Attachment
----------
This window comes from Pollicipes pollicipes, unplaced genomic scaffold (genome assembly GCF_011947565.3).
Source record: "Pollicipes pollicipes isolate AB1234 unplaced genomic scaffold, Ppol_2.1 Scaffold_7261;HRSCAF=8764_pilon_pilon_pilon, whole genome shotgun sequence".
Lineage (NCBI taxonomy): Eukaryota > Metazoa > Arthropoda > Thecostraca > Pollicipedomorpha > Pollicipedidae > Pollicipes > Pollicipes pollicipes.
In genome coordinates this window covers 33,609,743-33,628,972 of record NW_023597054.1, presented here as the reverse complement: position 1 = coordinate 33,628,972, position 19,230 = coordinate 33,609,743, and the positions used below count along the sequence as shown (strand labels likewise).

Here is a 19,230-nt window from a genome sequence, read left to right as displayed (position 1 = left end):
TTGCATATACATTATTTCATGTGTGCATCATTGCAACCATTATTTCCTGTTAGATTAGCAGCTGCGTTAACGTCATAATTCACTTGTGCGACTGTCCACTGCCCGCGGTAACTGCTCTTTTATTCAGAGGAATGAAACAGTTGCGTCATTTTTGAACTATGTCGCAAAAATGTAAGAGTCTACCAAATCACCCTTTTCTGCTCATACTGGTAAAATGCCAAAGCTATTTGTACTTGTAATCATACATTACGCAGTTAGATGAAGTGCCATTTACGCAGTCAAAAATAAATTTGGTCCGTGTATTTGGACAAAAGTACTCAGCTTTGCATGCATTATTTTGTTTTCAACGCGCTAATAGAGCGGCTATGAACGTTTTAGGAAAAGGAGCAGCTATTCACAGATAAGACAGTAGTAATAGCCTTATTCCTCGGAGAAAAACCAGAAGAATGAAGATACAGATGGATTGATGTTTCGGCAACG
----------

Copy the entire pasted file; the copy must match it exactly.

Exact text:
This window comes from Pollicipes pollicipes, unplaced genomic scaffold (genome assembly GCF_011947565.3).
Source record: "Pollicipes pollicipes isolate AB1234 unplaced genomic scaffold, Ppol_2.1 Scaffold_7261;HRSCAF=8764_pilon_pilon_pilon, whole genome shotgun sequence".
Lineage (NCBI taxonomy): Eukaryota > Metazoa > Arthropoda > Thecostraca > Pollicipedomorpha > Pollicipedidae > Pollicipes > Pollicipes pollicipes.
In genome coordinates this window covers 33,609,743-33,628,972 of record NW_023597054.1, presented here as the reverse complement: position 1 = coordinate 33,628,972, position 19,230 = coordinate 33,609,743, and the positions used below count along the sequence as shown (strand labels likewise).

Here is a 19,230-nt window from a genome sequence, read left to right as displayed (position 1 = left end):
TTGCATATACATTATTTCATGTGTGCATCATTGCAACCATTATTTCCTGTTAGATTAGCAGCTGCGTTAACGTCATAATTCACTTGTGCGACTGTCCACTGCCCGCGGTAACTGCTCTTTTATTCAGAGGAATGAAACAGTTGCGTCATTTTTGAACTATGTCGCAAAAATGTAAGAGTCTACCAAATCACCCTTTTCTGCTCATACTGGTAAAATGCCAAAGCTATTTGTACTTGTAATCATACATTACGCAGTTAGATGAAGTGCCATTTACGCAGTCAAAAATAAATTTGGTCCGTGTATTTGGACAAAAGTACTCAGCTTTGCATGCATTATTTTGTTTTCAACGCGCTAATAGAGCGGCTATGAACGTTTTAGGAAAAGGAGCAGCTATTCACAGATAAGACAGTAGTAATAGCCTTATTCCTCGGAGAAAAACCAGAAGAATGAAGATACAGATGGATTGATGTTTCGGCAACG